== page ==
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City council defers Mirror Lake discussion on historic overlay

Veronica Brezina

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Mirror Lake (Photo from Google Maps)

St. Pete city council members postponed the discussion on the Mirror Lake neighborhood historical district designation due to it potentially jeopardizing the proposed site of the future 2nd District Court of Appeal. 

After hours of deliberation and public outcry during the Thursday board meeting, the council members unanimously passed moving the discussion on the future of the historic Mirror Lake neighborhood to Oct. 14. 

The new date was strategically decided as the city council is facing a major conundrum: It could move forward with discussing the historical overlay for the Mirror Lake neighborhood to control the types of development there and maintain its character, or it could put the discussion on ice pending the outcome of the 2nd DCA as the proposed location would be affected. 

The Sebring State Building is the proposed site the city is vying for, to become the location of the 2nd District Court of Appeal, which is currently housed in a Stetson Law building in Tampa. Its lease there expires in 2023, and it is expected to relocate within Pinellas County.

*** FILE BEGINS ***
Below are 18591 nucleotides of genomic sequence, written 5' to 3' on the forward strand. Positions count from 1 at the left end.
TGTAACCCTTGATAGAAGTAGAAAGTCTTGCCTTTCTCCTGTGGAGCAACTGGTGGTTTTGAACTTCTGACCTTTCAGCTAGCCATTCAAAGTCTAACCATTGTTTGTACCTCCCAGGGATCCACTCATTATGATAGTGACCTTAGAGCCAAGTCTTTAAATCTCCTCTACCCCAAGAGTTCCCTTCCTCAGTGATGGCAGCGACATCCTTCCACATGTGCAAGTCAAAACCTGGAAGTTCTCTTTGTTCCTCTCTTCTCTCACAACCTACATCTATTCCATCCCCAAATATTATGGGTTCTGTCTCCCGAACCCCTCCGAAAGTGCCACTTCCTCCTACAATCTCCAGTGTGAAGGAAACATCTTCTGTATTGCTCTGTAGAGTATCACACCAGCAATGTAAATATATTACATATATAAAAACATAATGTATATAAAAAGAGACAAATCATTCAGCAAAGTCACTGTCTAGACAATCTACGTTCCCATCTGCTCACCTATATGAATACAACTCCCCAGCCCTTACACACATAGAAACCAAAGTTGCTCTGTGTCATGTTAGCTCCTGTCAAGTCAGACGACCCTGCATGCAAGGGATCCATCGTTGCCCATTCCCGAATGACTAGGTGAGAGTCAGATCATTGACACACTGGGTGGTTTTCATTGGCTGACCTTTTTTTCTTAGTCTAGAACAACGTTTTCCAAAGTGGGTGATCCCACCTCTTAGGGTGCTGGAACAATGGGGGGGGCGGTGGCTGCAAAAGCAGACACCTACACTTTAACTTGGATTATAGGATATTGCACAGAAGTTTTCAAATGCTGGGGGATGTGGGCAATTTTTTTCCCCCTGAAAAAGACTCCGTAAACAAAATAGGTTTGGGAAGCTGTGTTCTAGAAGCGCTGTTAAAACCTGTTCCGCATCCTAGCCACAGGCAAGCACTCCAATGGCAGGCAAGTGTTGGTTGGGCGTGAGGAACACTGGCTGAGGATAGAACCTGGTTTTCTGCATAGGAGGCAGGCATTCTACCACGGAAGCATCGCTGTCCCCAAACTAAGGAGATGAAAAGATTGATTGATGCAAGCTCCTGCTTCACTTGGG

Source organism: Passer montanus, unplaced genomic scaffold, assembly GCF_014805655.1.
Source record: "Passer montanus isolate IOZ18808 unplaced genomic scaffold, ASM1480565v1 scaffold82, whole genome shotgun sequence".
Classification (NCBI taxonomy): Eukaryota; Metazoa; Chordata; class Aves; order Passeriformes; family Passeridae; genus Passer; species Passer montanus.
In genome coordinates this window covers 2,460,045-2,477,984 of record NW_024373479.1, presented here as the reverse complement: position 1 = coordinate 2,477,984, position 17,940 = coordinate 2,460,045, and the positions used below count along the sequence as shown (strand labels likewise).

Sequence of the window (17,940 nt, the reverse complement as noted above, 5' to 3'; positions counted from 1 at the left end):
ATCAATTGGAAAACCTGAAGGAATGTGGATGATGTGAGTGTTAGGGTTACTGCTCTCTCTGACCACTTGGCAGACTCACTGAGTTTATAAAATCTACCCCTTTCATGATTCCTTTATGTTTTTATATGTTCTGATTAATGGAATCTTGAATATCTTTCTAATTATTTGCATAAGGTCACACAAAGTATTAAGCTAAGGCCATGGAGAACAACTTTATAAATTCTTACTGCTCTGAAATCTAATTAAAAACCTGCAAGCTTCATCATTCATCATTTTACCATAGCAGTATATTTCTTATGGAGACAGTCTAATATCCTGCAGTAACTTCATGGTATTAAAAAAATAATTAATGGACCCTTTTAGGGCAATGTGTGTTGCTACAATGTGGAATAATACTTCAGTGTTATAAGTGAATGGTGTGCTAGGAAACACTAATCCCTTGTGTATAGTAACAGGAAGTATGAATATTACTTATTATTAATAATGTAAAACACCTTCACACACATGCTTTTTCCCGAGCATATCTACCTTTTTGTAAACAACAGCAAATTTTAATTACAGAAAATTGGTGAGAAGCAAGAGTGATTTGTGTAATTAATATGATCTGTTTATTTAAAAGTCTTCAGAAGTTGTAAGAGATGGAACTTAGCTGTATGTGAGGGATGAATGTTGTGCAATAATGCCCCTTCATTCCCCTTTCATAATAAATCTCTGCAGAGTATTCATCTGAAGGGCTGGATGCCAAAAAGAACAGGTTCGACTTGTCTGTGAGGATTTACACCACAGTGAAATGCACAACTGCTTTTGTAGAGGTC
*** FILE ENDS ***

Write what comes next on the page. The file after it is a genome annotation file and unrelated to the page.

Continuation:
The Mirror Lake neighborhood extends between 8th and 4th Streets and between 1st and 5th Avenues North. As it currently stands, the historical district overlay would include the Sebring Building, which sits at 525 Mirror Lake Drive N. 

“The 2nd DCA is very important to me and I’m glad we have this opportunity, that’s why a year ago I talked with folks about the Sebring Building,” St. Petersburg City Council Member Gina Driscoll said, who first introduced the Lake Mirror discussion item in December. 

“I was specific that the Sebring should not be included so we can accommodate the 2nd DCA and I would not vote for it if it included the [potential] DCA building,” she said, explaining she wouldn’t want the 2nd DCA – a $50 million project – to go elsewhere due to restrictions associated with a historical overlay. 

Simultaneously, Driscoll wants to move forward with the designation discussion – with the exception of the Sebring Building. 

“In my opinion, we have enough city-owned and privately-owned properties to create a historical district that we can all be proud of and plant the flag at Mirror Lake and say this place is special,” Driscoll said. “We have to draw these boundaries to know what a historical district would look like.” 

The decision for the 2nd DCA site is expected to be revealed in early October, before the scheduled Oct. 14 city council meeting. 

The consensus was that the fate of the 2nd DCA location will help dictate how the city moves forward with pursuing the historical overlay designation. 

The Mirror Lake neighborhood is home to the city’s largest concentration of historic landmarks – a total of 11 buildings in the neighborhood carry the designation.